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to understand and interpret this data can be very important in both personal and professional life.
Frequency and Relative Frequency Tables for Qualitative Data There are several ways to display quantitative data and it is important to select the most appropriate display given particular data. A frequency distribution is a data display that lists each category or data and the number of occurrences for each category. To create a frequency table, first count the number of times data items are classified in each category, as in the number of times heads comes up when tossing a coin and the number 6 comes up when tossing a die. The table below gives the number of times (frequency) that different body parts required rehabilitation: Body Part Back Wrist Elbow Hip Shoulder Knee Hand Groin Neck Total: Frequency 12 2 1 2 4 5 2 1 1 30 Relative Frequency 0.4000 0.0667 0.0333 0.0667 0.1333 0.1667 0.0667 0.0333 0.0333
The frequency column is a count or tally of the number of times each category occurred in that particular study. However, the relative frequency column is calculated from the frequency column by dividing each number by the total (e.g. 12/30 = 0.4000). Using Excel, the relative frequency bar graph for the types of rehabilitation is shown below:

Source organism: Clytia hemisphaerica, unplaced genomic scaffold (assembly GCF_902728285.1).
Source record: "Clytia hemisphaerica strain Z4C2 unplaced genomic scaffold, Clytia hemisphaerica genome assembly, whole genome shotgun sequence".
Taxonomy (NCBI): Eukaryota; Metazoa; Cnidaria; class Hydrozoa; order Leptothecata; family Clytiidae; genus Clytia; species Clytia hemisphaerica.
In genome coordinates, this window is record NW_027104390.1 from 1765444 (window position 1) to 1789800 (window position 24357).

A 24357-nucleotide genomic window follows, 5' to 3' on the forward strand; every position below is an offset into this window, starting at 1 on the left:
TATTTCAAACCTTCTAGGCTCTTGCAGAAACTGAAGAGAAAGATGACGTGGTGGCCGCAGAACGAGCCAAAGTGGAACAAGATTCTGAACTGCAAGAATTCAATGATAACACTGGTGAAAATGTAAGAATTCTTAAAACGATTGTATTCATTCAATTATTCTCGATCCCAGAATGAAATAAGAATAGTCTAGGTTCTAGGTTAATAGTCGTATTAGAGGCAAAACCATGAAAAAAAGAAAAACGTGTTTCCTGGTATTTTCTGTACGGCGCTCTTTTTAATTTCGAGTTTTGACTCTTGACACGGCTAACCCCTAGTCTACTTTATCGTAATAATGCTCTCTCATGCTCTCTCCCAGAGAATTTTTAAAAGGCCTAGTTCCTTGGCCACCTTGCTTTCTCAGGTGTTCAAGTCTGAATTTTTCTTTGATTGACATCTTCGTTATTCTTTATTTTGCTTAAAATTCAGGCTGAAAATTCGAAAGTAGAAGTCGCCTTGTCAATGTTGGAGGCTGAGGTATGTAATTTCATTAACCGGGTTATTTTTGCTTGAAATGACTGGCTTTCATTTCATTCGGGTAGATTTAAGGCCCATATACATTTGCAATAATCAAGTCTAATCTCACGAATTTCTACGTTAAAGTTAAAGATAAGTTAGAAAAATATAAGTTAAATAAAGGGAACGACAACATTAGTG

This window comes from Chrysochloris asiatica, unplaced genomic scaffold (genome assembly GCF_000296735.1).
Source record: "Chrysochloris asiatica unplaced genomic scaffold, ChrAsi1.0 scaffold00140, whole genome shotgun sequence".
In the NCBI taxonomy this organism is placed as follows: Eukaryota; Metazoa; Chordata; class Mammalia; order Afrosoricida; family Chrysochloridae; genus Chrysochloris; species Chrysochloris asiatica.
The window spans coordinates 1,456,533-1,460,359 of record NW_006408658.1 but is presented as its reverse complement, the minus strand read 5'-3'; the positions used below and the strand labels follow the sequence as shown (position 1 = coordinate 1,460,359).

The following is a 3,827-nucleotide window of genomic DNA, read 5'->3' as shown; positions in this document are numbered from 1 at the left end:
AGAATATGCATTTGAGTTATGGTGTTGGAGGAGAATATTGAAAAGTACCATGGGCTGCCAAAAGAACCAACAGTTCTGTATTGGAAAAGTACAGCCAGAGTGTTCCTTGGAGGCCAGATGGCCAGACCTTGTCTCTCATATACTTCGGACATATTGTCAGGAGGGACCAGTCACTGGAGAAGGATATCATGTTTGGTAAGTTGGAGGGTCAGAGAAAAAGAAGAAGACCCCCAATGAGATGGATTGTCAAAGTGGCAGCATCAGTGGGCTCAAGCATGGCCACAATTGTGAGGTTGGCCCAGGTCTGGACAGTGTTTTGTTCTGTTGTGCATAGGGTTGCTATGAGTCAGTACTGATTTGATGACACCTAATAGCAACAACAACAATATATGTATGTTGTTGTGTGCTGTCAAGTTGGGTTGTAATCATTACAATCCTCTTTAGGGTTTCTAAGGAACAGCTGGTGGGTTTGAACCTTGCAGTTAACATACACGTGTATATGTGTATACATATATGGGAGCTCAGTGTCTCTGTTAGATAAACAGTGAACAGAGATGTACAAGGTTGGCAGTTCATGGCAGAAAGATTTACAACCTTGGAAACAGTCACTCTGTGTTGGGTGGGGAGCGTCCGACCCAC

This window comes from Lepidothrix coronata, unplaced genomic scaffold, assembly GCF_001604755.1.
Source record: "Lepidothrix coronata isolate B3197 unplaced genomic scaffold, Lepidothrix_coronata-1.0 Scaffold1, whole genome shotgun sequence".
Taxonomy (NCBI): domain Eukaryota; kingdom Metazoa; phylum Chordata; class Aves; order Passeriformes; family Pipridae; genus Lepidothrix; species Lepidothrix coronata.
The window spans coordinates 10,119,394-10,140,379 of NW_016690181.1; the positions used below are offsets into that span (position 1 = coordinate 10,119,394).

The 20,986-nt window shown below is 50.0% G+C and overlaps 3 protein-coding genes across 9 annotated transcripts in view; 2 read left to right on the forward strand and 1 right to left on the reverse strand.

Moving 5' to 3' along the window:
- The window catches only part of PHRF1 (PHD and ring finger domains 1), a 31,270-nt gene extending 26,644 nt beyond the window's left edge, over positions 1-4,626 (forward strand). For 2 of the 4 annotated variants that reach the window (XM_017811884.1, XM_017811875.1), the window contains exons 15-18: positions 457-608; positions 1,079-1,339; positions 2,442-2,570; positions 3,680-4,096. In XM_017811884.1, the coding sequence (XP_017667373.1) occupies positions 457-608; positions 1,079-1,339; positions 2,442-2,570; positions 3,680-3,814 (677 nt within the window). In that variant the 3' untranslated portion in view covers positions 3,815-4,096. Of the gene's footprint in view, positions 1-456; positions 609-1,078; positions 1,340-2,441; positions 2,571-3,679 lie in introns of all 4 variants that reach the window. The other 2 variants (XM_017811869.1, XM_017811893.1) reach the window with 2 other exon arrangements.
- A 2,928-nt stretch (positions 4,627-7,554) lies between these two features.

MAT130 Module Two
Frequency Distributions and Histograms for Continuous Data Discrete data is already conveniently organized in categories, but continuous data requires calculating classes (bins) and organizing the data into those classes. For instance, given below is the continuous data for the Three-Year Rate of Return of Mutual Funds. Table 12 Three-Year Rate of Return of Mutual Funds (as of 10/31/07) 13.5 13.16 10.53 14.74 13.2 12.24 12.61 19.11 14.47 12.29 13.92 16.16 12.07 10.99 15.07 10.06 14.14 12.77 19.74 12.76 13.34 11.32 15.41 17.37 13.51 15.44 15.1 17.13 12.37 16.34 11.34 10.57 15.7 13.28 23.76 22.68 14.81 23.54 19.65 14.07 The class limits can be set up using limits starting at 10 to 11.99, and 12 to 13.99. The bin in Excel only uses the upper class limits (11.99, 13.99, etc.). Using the table, set up class (bins) and count the data items in each class. These bins are used to create a histogram based on the resulting frequency distribution.
MAT 130 Module Two
Bin Frequency 9.99 0 11.99 6 13.99 14 15.99 10 17.99 4 19.99 3 21.99 0 23.99 3 More 0 There are several other data displays, including pie chart, Pareto chart and multi-bar chart, used to display data. Explore the resources and refer to the Excel Tutorial located in the Resources folder, to aid in creating charts and tables for statistical analysis.
MAT130 Module Two